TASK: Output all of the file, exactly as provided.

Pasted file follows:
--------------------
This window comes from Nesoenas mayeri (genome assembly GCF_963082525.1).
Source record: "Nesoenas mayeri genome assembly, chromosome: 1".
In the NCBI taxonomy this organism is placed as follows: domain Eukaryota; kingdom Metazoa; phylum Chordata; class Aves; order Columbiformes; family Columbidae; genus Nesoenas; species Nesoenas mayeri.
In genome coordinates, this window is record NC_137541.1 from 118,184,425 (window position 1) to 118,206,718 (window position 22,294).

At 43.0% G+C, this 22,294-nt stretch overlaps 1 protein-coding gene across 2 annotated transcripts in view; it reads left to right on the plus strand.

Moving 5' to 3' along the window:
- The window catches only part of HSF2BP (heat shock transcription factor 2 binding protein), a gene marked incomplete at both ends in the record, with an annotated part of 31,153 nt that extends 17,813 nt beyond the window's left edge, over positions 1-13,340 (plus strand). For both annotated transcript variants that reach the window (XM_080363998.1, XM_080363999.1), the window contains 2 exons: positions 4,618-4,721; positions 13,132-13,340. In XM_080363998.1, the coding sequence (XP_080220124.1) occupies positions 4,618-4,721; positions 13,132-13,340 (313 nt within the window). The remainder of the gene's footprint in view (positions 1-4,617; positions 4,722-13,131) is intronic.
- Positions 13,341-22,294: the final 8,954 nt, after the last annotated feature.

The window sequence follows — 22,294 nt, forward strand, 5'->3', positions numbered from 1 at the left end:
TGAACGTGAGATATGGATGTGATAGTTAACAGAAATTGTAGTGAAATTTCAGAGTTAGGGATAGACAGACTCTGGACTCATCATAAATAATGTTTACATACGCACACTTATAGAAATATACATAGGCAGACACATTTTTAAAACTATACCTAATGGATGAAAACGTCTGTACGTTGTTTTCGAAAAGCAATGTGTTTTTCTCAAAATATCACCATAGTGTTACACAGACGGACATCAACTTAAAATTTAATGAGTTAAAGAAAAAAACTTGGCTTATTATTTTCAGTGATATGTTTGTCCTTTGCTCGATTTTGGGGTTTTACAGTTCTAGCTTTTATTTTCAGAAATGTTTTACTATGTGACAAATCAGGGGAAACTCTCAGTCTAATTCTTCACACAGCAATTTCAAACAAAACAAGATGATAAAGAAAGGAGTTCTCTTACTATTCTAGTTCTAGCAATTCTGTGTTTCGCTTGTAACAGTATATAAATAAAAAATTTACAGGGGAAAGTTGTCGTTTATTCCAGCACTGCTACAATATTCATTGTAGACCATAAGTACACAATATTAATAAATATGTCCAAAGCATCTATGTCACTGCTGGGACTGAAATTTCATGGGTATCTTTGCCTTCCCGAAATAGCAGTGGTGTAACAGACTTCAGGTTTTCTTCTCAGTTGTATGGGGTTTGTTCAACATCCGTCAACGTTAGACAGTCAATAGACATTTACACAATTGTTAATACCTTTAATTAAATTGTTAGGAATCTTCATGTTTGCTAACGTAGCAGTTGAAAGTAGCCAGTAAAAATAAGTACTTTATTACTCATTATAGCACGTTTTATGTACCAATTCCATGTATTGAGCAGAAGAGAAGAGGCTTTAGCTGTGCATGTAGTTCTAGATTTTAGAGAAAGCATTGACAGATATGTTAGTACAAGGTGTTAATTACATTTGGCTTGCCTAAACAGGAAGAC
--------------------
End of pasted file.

This window comes from Nesoenas mayeri (genome assembly GCF_963082525.1).
Source record: "Nesoenas mayeri genome assembly, chromosome: 1".
In the NCBI taxonomy this organism is placed as follows: domain Eukaryota; kingdom Metazoa; phylum Chordata; class Aves; order Columbiformes; family Columbidae; genus Nesoenas; species Nesoenas mayeri.
In genome coordinates, this window is record NC_137541.1 from 118,184,425 (window position 1) to 118,206,718 (window position 22,294).

At 43.0% G+C, this 22,294-nt stretch overlaps 1 protein-coding gene across 2 annotated transcripts in view; it reads left to right on the plus strand.

Moving 5' to 3' along the window:
- The window catches only part of HSF2BP (heat shock transcription factor 2 binding protein), a gene marked incomplete at both ends in the record, with an annotated part of 31,153 nt that extends 17,813 nt beyond the window's left edge, over positions 1-13,340 (plus strand). For both annotated transcript variants that reach the window (XM_080363998.1, XM_080363999.1), the window contains 2 exons: positions 4,618-4,721; positions 13,132-13,340. In XM_080363998.1, the coding sequence (XP_080220124.1) occupies positions 4,618-4,721; positions 13,132-13,340 (313 nt within the window). The remainder of the gene's footprint in view (positions 1-4,617; positions 4,722-13,131) is intronic.
- Positions 13,341-22,294: the final 8,954 nt, after the last annotated feature.

The window sequence follows — 22,294 nt, forward strand, 5'->3', positions numbered from 1 at the left end:
TGAACGTGAGATATGGATGTGATAGTTAACAGAAATTGTAGTGAAATTTCAGAGTTAGGGATAGACAGACTCTGGACTCATCATAAATAATGTTTACATACGCACACTTATAGAAATATACATAGGCAGACACATTTTTAAAACTATACCTAATGGATGAAAACGTCTGTACGTTGTTTTCGAAAAGCAATGTGTTTTTCTCAAAATATCACCATAGTGTTACACAGACGGACATCAACTTAAAATTTAATGAGTTAAAGAAAAAAACTTGGCTTATTATTTTCAGTGATATGTTTGTCCTTTGCTCGATTTTGGGGTTTTACAGTTCTAGCTTTTATTTTCAGAAATGTTTTACTATGTGACAAATCAGGGGAAACTCTCAGTCTAATTCTTCACACAGCAATTTCAAACAAAACAAGATGATAAAGAAAGGAGTTCTCTTACTATTCTAGTTCTAGCAATTCTGTGTTTCGCTTGTAACAGTATATAAATAAAAAATTTACAGGGGAAAGTTGTCGTTTATTCCAGCACTGCTACAATATTCATTGTAGACCATAAGTACACAATATTAATAAATATGTCCAAAGCATCTATGTCACTGCTGGGACTGAAATTTCATGGGTATCTTTGCCTTCCCGAAATAGCAGTGGTGTAACAGACTTCAGGTTTTCTTCTCAGTTGTATGGGGTTTGTTCAACATCCGTCAACGTTAGACAGTCAATAGACATTTACACAATTGTTAATACCTTTAATTAAATTGTTAGGAATCTTCATGTTTGCTAACGTAGCAGTTGAAAGTAGCCAGTAAAAATAAGTACTTTATTACTCATTATAGCACGTTTTATGTACCAATTCCATGTATTGAGCAGAAGAGAAGAGGCTTTAGCTGTGCATGTAGTTCTAGATTTTAGAGAAAGCATTGACAGATATGTTAGTACAAGGTGTTAATTACATTTGGCTTGCCTAAACAGGAAGAC